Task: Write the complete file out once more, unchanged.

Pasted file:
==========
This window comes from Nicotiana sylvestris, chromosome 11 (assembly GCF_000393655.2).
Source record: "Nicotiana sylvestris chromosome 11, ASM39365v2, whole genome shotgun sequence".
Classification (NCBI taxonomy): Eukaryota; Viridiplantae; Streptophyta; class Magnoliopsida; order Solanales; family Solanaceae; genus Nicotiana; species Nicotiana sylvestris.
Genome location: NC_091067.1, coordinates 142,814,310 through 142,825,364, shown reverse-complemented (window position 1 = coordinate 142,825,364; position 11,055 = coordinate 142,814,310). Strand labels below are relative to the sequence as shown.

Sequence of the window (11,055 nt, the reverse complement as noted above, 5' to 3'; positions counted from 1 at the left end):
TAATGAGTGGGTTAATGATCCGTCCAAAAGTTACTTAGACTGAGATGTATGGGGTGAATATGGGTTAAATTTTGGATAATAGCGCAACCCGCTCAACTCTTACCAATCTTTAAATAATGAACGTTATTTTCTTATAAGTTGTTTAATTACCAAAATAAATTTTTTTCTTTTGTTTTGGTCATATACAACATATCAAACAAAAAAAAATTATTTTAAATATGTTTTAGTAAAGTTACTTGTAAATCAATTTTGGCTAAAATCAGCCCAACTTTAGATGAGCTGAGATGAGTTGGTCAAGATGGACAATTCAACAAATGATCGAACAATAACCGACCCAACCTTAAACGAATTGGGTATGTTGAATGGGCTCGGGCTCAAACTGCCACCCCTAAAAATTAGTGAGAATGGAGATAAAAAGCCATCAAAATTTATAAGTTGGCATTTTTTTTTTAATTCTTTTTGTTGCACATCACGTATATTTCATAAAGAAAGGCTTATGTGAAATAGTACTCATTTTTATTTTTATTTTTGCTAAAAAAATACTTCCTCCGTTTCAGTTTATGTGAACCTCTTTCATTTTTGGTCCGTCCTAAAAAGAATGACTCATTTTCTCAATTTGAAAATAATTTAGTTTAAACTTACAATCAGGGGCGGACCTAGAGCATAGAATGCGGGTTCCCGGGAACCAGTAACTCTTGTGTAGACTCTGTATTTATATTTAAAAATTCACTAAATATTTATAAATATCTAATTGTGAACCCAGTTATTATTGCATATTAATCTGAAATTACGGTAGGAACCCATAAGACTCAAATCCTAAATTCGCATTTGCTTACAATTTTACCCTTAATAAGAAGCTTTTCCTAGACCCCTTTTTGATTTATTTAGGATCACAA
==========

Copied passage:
This window comes from Nicotiana sylvestris, chromosome 11 (assembly GCF_000393655.2).
Source record: "Nicotiana sylvestris chromosome 11, ASM39365v2, whole genome shotgun sequence".
Classification (NCBI taxonomy): Eukaryota; Viridiplantae; Streptophyta; class Magnoliopsida; order Solanales; family Solanaceae; genus Nicotiana; species Nicotiana sylvestris.
Genome location: NC_091067.1, coordinates 142,814,310 through 142,825,364, shown reverse-complemented (window position 1 = coordinate 142,825,364; position 11,055 = coordinate 142,814,310). Strand labels below are relative to the sequence as shown.

Sequence of the window (11,055 nt, the reverse complement as noted above, 5' to 3'; positions counted from 1 at the left end):
TAATGAGTGGGTTAATGATCCGTCCAAAAGTTACTTAGACTGAGATGTATGGGGTGAATATGGGTTAAATTTTGGATAATAGCGCAACCCGCTCAACTCTTACCAATCTTTAAATAATGAACGTTATTTTCTTATAAGTTGTTTAATTACCAAAATAAATTTTTTTCTTTTGTTTTGGTCATATACAACATATCAAACAAAAAAAAATTATTTTAAATATGTTTTAGTAAAGTTACTTGTAAATCAATTTTGGCTAAAATCAGCCCAACTTTAGATGAGCTGAGATGAGTTGGTCAAGATGGACAATTCAACAAATGATCGAACAATAACCGACCCAACCTTAAACGAATTGGGTATGTTGAATGGGCTCGGGCTCAAACTGCCACCCCTAAAAATTAGTGAGAATGGAGATAAAAAGCCATCAAAATTTATAAGTTGGCATTTTTTTTTTAATTCTTTTTGTTGCACATCACGTATATTTCATAAAGAAAGGCTTATGTGAAATAGTACTCATTTTTATTTTTATTTTTGCTAAAAAAATACTTCCTCCGTTTCAGTTTATGTGAACCTCTTTCATTTTTGGTCCGTCCTAAAAAGAATGACTCATTTTCTCAATTTGAAAATAATTTAGTTTAAACTTACAATCAGGGGCGGACCTAGAGCATAGAATGCGGGTTCCCGGGAACCAGTAACTCTTGTGTAGACTCTGTATTTATATTTAAAAATTCACTAAATATTTATAAATATCTAATTGTGAACCCAGTTATTATTGCATATTAATCTGAAATTACGGTAGGAACCCATAAGACTCAAATCCTAAATTCGCATTTGCTTACAATTTTACCCTTAATAAGAAGCTTTTCCTAGACCCCTTTTTGATTTATTTAGGATCACAA